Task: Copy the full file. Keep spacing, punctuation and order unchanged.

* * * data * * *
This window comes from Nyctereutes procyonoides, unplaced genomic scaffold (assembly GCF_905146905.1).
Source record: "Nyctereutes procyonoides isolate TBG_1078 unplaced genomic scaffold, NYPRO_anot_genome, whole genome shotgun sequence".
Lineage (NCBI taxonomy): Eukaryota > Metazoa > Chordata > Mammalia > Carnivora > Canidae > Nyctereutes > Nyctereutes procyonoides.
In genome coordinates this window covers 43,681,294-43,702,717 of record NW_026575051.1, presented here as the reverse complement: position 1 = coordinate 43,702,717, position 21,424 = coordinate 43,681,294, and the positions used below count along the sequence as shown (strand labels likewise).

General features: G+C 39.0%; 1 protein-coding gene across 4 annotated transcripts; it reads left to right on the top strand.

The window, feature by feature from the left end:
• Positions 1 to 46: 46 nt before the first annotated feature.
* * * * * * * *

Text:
This window comes from Nyctereutes procyonoides, unplaced genomic scaffold (assembly GCF_905146905.1).
Source record: "Nyctereutes procyonoides isolate TBG_1078 unplaced genomic scaffold, NYPRO_anot_genome, whole genome shotgun sequence".
Lineage (NCBI taxonomy): Eukaryota > Metazoa > Chordata > Mammalia > Carnivora > Canidae > Nyctereutes > Nyctereutes procyonoides.
In genome coordinates this window covers 43,681,294-43,702,717 of record NW_026575051.1, presented here as the reverse complement: position 1 = coordinate 43,702,717, position 21,424 = coordinate 43,681,294, and the positions used below count along the sequence as shown (strand labels likewise).

General features: G+C 39.0%; 1 protein-coding gene across 4 annotated transcripts; it reads left to right on the top strand.

The window, feature by feature from the left end:
• Positions 1 to 46: 46 nt before the first annotated feature.